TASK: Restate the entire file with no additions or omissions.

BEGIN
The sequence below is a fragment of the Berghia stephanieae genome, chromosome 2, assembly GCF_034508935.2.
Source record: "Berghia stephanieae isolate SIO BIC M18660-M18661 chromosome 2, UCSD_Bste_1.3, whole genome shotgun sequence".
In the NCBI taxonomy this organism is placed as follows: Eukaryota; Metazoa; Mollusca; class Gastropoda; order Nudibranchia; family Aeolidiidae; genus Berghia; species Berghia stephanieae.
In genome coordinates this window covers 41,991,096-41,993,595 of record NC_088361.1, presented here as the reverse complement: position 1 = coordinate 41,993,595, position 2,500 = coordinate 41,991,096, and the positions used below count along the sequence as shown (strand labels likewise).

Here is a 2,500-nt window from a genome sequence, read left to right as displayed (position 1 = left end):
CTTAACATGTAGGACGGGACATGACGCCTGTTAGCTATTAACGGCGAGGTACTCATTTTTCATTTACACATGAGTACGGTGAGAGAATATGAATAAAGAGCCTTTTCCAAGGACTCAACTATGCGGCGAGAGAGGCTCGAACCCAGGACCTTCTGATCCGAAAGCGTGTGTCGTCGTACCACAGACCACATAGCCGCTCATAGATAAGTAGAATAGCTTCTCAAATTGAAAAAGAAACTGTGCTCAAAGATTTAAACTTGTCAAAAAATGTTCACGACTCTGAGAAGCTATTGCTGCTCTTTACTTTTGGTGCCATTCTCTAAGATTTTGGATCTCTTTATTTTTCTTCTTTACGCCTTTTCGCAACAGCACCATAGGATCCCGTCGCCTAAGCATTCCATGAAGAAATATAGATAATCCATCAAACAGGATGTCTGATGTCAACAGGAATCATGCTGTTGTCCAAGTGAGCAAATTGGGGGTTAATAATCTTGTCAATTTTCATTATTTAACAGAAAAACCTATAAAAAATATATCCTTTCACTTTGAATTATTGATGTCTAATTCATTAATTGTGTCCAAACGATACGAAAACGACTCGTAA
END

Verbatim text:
The sequence below is a fragment of the Berghia stephanieae genome, chromosome 2, assembly GCF_034508935.2.
Source record: "Berghia stephanieae isolate SIO BIC M18660-M18661 chromosome 2, UCSD_Bste_1.3, whole genome shotgun sequence".
In the NCBI taxonomy this organism is placed as follows: Eukaryota; Metazoa; Mollusca; class Gastropoda; order Nudibranchia; family Aeolidiidae; genus Berghia; species Berghia stephanieae.
In genome coordinates this window covers 41,991,096-41,993,595 of record NC_088361.1, presented here as the reverse complement: position 1 = coordinate 41,993,595, position 2,500 = coordinate 41,991,096, and the positions used below count along the sequence as shown (strand labels likewise).

Here is a 2,500-nt window from a genome sequence, read left to right as displayed (position 1 = left end):
CTTAACATGTAGGACGGGACATGACGCCTGTTAGCTATTAACGGCGAGGTACTCATTTTTCATTTACACATGAGTACGGTGAGAGAATATGAATAAAGAGCCTTTTCCAAGGACTCAACTATGCGGCGAGAGAGGCTCGAACCCAGGACCTTCTGATCCGAAAGCGTGTGTCGTCGTACCACAGACCACATAGCCGCTCATAGATAAGTAGAATAGCTTCTCAAATTGAAAAAGAAACTGTGCTCAAAGATTTAAACTTGTCAAAAAATGTTCACGACTCTGAGAAGCTATTGCTGCTCTTTACTTTTGGTGCCATTCTCTAAGATTTTGGATCTCTTTATTTTTCTTCTTTACGCCTTTTCGCAACAGCACCATAGGATCCCGTCGCCTAAGCATTCCATGAAGAAATATAGATAATCCATCAAACAGGATGTCTGATGTCAACAGGAATCATGCTGTTGTCCAAGTGAGCAAATTGGGGGTTAATAATCTTGTCAATTTTCATTATTTAACAGAAAAACCTATAAAAAATATATCCTTTCACTTTGAATTATTGATGTCTAATTCATTAATTGTGTCCAAACGATACGAAAACGACTCGTAA